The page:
i) Riba al-fadl riba by way of excess of one of the exchanged counter values

ii) Riba al-nasi’a riba by way of deferment of completion of exchange


b) Following the revelation of the Quranic verse pertaining to the cancellation of riba, the Prophet (pbuh) further elaborated, “Know well, every bit of riba which has been contracted into during the period of pre-Islamic ignorance is now cancelled. You will have the capital of your wealth. Do not oppress and you will not be oppressed.” (Abu Daud, Chapter no. 5, part of Hadith 3318).


c) Abdullah bin Mas’ood narrated his father’s conversation, “Rasullullah SAW cursed the eater of riba, the one who Islamic Economics and Finance Theory and Ethics 38 ©International Centre for Education in Islamic Finance provides (gives) riba, he who is witness to it (i.e. the transaction) and also the person who records it.” The prohibition of riba in this Hadith covers all aspects i.e. from the recording of the transaction, being a witness to the transaction and of course the two parties who are giving and taking the riba.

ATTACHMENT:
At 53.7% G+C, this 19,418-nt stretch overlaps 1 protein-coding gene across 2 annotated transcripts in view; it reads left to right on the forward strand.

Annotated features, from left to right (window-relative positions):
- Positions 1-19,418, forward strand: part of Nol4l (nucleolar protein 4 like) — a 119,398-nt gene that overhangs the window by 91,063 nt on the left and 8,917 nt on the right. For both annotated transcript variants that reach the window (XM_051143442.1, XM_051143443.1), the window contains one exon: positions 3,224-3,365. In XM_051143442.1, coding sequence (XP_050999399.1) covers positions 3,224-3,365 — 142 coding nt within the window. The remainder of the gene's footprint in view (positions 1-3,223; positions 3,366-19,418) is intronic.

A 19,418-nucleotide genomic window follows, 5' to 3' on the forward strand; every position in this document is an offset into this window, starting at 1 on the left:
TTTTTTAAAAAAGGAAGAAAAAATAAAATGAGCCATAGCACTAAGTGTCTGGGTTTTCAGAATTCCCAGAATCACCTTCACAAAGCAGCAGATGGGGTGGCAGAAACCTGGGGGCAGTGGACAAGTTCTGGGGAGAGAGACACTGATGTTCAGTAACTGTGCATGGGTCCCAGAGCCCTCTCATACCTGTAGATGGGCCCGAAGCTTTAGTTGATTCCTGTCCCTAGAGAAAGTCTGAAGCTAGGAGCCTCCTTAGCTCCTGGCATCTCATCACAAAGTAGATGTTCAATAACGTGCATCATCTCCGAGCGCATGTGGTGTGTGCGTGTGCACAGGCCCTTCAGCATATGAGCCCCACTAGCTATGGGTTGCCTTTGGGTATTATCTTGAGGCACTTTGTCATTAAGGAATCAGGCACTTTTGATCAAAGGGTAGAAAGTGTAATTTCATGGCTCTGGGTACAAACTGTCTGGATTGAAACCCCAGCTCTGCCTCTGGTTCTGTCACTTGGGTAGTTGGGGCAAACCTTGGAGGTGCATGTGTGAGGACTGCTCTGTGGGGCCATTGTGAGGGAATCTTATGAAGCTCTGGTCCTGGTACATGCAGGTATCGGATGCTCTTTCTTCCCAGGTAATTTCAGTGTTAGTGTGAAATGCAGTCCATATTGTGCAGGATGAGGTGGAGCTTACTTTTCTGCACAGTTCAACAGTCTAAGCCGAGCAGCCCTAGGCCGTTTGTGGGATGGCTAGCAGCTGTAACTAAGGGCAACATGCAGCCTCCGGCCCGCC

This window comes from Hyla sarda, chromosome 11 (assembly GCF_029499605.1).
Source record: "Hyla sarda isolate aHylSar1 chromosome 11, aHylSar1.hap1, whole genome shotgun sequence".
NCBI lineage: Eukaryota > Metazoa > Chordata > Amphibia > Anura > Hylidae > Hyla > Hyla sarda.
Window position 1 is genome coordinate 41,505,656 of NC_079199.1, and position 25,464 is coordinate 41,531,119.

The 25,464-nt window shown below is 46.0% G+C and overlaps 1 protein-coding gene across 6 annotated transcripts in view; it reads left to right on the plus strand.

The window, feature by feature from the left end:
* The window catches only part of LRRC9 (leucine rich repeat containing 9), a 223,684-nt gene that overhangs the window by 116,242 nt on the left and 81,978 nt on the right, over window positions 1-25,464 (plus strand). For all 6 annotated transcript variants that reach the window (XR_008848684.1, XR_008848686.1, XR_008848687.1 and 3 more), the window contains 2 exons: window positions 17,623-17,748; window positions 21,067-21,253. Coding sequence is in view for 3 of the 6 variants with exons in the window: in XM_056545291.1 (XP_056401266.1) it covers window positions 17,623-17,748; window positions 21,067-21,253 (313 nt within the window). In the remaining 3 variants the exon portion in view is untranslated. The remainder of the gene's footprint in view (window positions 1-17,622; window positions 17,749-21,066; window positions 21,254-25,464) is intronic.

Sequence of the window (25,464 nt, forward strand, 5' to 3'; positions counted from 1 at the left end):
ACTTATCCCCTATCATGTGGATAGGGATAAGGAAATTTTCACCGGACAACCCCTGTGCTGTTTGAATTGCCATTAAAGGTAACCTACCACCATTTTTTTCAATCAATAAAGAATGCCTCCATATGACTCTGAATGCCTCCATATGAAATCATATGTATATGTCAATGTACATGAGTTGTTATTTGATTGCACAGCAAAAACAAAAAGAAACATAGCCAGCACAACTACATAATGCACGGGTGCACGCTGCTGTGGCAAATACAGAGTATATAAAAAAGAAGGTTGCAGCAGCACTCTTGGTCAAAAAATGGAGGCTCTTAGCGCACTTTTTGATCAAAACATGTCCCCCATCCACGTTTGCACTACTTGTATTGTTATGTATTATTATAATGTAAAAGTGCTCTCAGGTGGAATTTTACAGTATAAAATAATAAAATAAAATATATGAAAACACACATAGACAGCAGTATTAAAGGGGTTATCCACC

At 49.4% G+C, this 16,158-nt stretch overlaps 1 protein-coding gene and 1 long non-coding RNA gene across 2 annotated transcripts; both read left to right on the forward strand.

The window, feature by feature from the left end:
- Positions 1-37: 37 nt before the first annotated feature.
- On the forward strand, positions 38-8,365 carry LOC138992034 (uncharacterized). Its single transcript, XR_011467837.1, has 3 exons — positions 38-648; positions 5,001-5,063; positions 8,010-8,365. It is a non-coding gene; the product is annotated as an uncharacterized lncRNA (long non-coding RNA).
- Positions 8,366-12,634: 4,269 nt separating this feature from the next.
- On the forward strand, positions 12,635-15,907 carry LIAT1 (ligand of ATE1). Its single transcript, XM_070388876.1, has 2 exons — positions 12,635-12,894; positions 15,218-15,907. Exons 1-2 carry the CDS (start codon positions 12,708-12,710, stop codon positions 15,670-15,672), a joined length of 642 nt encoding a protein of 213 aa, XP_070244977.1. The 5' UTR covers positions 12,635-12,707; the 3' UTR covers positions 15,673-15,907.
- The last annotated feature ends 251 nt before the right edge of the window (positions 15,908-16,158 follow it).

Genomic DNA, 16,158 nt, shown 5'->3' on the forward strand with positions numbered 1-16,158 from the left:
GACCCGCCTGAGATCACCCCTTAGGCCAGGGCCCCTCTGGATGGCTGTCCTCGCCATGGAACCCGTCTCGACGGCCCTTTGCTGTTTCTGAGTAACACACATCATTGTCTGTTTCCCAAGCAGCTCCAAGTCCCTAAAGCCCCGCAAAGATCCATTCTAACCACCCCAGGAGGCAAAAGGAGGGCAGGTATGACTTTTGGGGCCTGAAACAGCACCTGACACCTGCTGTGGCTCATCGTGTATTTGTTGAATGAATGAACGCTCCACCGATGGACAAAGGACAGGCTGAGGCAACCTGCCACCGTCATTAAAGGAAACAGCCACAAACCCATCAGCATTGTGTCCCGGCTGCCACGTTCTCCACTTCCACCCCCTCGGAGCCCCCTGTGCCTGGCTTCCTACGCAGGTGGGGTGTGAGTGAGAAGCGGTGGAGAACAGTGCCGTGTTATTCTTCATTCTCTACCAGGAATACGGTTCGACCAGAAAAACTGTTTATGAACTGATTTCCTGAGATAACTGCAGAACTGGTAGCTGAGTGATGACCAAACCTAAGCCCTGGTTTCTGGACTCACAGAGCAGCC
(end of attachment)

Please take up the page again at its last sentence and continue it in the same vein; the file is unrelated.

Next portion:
2 Earnings


There are a number of Hadiths that elaborate on earning and the permissibility of trade:


a) According to the Prophet (pbuh), “nine-tenths of all rizk (the bounty of Allah SWT) which include income is derived from commerce.” This explains that the major sources of income are through commerce, industry and various forms of free enterprise. Profits are very much a part of such activities, provided they are lawfully obtained.